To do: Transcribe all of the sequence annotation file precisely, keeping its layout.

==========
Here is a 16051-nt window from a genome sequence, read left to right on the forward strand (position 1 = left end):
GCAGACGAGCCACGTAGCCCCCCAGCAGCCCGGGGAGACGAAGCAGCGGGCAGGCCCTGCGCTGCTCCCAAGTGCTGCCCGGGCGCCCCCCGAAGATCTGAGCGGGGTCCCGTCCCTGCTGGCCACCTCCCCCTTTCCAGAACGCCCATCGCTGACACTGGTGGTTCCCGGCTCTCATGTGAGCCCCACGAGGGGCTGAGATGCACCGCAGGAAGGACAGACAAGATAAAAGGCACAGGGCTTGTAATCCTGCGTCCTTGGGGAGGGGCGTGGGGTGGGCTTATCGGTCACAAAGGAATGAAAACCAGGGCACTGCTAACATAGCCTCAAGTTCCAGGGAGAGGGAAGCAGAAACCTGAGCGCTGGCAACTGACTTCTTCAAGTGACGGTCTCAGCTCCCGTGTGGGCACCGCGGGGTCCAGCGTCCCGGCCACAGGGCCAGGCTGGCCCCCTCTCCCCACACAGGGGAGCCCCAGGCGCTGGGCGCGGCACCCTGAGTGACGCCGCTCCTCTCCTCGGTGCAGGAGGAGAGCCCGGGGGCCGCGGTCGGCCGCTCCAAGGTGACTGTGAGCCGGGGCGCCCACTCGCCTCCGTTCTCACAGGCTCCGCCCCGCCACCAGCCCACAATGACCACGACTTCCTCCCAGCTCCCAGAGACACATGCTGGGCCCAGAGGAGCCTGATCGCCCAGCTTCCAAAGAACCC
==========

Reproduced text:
Here is a 16051-nt window from a genome sequence, read left to right on the forward strand (position 1 = left end):
GCAGACGAGCCACGTAGCCCCCCAGCAGCCCGGGGAGACGAAGCAGCGGGCAGGCCCTGCGCTGCTCCCAAGTGCTGCCCGGGCGCCCCCCGAAGATCTGAGCGGGGTCCCGTCCCTGCTGGCCACCTCCCCCTTTCCAGAACGCCCATCGCTGACACTGGTGGTTCCCGGCTCTCATGTGAGCCCCACGAGGGGCTGAGATGCACCGCAGGAAGGACAGACAAGATAAAAGGCACAGGGCTTGTAATCCTGCGTCCTTGGGGAGGGGCGTGGGGTGGGCTTATCGGTCACAAAGGAATGAAAACCAGGGCACTGCTAACATAGCCTCAAGTTCCAGGGAGAGGGAAGCAGAAACCTGAGCGCTGGCAACTGACTTCTTCAAGTGACGGTCTCAGCTCCCGTGTGGGCACCGCGGGGTCCAGCGTCCCGGCCACAGGGCCAGGCTGGCCCCCTCTCCCCACACAGGGGAGCCCCAGGCGCTGGGCGCGGCACCCTGAGTGACGCCGCTCCTCTCCTCGGTGCAGGAGGAGAGCCCGGGGGCCGCGGTCGGCCGCTCCAAGGTGACTGTGAGCCGGGGCGCCCACTCGCCTCCGTTCTCACAGGCTCCGCCCCGCCACCAGCCCACAATGACCACGACTTCCTCCCAGCTCCCAGAGACACATGCTGGGCCCAGAGGAGCCTGATCGCCCAGCTTCCAAAGAACCC